Recent findings from the Tischfield lab (PI: Max Tischfield (pictured to the left of the Department of Cell Biology and Neuroscience and Child Health Institute of NJ) have revealed that craniosynostosis, a skull malformation present in 1/2000 births, is associated with defects in the ability of meningeal lymphatic vessels to grow and remodel. These vessels, which were just "rediscovered" in 2015, are essential for draining amyloid beta, macromolecules, and waste from cerebrospinal fluid and are also now widely recognized to be important for neuroimmune and neurocognitive functions. Defects in the ability of meningeal lymphatic vessels to properly develop in craniosynostosis may explain some of the underlying cognitive deficits present in the syndrome. Furthermore, craniosynostosis now constitutes an important model to study how these vessels grow and remodel to support neuroimmune trafficking and waste clearance from the brain.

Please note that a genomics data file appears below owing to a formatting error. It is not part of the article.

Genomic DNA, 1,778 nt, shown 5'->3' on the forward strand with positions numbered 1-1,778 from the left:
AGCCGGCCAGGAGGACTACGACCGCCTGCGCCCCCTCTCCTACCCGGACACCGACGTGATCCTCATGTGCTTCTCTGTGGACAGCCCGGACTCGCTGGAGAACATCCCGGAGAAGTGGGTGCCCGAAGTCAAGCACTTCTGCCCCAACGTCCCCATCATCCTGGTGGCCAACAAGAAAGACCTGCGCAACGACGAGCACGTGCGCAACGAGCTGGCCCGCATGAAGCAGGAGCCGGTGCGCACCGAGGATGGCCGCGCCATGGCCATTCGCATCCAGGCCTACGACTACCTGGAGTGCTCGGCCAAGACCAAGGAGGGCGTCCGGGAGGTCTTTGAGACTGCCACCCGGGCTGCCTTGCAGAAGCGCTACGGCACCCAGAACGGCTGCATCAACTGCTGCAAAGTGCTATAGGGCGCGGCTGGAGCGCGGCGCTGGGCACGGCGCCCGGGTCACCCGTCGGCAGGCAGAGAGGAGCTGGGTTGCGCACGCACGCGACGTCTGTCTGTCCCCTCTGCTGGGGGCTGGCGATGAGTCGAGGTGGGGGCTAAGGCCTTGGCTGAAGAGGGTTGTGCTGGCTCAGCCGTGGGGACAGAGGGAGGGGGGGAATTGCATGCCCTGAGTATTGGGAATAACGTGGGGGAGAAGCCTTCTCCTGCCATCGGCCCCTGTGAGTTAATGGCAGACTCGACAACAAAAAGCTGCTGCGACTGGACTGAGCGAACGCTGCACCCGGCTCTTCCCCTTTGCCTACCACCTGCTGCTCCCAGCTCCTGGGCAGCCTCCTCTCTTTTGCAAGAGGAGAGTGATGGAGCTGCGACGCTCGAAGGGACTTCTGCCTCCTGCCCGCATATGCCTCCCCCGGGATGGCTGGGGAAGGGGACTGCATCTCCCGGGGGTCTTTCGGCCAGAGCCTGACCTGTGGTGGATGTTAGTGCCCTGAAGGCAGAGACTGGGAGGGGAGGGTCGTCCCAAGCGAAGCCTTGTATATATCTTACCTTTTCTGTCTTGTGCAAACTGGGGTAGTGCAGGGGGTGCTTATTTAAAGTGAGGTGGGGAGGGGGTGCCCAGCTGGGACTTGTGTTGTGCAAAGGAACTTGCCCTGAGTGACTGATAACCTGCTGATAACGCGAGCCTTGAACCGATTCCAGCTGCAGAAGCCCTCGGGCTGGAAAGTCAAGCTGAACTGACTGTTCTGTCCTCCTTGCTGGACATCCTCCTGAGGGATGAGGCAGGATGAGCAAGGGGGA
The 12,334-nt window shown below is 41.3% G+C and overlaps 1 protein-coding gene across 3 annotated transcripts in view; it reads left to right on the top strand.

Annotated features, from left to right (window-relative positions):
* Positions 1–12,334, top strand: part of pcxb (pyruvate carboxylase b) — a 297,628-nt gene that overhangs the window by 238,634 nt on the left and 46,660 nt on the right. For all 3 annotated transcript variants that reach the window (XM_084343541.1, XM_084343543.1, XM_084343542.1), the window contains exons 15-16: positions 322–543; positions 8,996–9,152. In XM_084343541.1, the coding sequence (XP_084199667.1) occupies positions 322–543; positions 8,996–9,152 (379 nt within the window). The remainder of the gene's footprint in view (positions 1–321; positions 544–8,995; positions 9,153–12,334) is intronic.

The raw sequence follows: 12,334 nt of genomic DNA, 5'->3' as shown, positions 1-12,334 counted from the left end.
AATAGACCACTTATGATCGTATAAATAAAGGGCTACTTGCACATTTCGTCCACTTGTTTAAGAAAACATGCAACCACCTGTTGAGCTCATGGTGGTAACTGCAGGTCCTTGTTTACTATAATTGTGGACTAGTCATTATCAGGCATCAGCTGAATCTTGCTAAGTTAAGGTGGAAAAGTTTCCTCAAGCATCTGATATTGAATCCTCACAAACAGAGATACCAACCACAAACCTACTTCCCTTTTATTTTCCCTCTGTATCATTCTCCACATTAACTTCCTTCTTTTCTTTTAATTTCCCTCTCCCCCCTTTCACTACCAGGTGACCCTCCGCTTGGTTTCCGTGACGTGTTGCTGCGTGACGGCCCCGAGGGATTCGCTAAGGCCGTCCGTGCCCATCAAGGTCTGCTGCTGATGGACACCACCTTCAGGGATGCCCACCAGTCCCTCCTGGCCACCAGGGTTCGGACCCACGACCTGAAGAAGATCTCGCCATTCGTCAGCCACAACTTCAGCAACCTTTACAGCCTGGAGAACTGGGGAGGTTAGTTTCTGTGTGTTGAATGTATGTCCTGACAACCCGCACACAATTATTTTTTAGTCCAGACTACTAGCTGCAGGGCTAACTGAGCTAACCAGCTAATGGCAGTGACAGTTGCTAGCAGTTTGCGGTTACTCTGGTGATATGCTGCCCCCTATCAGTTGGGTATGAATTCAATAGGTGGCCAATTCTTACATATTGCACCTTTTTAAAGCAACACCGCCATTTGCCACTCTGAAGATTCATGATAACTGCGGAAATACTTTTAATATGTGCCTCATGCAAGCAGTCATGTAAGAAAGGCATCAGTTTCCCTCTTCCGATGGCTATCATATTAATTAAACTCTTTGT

The below figure shows meningeal lymphatic vessels at the base of the skull (labeled in red) in a control animal and an animal with craniosynostosis. In control animals, the vessels are highly branched at the skull base. The arrowheads point to finger-like projections that are thought to absorb macromolecules and waste from cerebrospinal fluid. The animals with craniosynostosis have simplified basal lymphatic networks that are missing these finger-like projections. For the full publication, visit https://go.rutgers.edu/ihwx7boi.